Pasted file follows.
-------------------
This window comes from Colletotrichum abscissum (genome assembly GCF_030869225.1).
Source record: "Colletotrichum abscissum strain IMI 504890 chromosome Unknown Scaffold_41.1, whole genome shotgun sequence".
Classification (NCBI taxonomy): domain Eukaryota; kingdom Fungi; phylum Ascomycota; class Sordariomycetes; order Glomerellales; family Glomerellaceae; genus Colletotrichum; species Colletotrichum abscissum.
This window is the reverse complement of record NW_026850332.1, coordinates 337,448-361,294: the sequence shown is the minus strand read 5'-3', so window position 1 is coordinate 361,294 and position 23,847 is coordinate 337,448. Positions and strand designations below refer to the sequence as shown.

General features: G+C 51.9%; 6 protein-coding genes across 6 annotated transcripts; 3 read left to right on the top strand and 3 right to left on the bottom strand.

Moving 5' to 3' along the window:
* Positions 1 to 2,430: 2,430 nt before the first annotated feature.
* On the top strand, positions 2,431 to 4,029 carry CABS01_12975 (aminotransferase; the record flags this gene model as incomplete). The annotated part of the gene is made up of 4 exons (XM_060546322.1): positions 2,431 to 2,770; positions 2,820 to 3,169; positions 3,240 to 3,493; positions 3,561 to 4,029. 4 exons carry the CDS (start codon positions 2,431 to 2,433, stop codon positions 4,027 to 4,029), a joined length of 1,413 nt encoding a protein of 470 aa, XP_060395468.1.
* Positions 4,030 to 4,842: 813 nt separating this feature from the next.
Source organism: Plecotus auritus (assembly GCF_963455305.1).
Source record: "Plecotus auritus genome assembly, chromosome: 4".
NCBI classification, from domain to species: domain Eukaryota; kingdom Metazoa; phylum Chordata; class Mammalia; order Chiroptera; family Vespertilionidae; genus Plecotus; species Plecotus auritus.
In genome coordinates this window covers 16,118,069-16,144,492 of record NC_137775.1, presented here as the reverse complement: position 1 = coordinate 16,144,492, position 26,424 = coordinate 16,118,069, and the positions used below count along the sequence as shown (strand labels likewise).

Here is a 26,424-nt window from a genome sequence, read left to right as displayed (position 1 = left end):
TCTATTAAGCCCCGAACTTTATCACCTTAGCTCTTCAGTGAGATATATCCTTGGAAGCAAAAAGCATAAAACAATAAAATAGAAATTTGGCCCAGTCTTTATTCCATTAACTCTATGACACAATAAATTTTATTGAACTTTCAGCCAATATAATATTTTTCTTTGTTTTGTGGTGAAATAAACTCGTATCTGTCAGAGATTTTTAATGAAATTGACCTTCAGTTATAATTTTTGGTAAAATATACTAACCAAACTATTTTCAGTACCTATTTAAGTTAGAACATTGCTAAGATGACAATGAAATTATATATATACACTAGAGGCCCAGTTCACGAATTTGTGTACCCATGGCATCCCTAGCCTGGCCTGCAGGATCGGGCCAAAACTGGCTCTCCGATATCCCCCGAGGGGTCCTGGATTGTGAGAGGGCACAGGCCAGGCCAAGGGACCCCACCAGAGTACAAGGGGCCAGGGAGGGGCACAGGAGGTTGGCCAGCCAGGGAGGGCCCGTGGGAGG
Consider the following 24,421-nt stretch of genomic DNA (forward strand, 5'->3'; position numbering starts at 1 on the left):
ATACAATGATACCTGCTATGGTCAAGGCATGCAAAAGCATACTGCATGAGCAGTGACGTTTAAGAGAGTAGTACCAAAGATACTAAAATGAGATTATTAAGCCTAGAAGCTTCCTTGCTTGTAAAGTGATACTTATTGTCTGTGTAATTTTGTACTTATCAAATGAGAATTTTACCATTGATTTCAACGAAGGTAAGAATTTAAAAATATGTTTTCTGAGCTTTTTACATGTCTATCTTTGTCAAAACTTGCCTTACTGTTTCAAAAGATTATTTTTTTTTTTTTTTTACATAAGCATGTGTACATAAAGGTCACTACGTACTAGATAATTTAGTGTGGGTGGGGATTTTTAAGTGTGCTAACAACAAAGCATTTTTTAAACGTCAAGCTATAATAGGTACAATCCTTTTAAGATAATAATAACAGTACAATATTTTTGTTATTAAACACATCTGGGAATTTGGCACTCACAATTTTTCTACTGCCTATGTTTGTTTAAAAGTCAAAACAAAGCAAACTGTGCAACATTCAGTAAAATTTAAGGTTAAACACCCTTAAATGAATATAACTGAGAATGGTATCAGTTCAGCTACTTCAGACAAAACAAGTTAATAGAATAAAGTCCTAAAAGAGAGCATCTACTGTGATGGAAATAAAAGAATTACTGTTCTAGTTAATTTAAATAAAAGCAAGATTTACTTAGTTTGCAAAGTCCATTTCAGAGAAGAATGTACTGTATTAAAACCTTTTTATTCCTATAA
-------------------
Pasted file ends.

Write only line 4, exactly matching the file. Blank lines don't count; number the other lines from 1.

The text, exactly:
This window is the reverse complement of record NW_026850332.1, coordinates 337,448-361,294: the sequence shown is the minus strand read 5'-3', so window position 1 is coordinate 361,294 and position 23,847 is coordinate 337,448. Positions and strand designations below refer to the sequence as shown.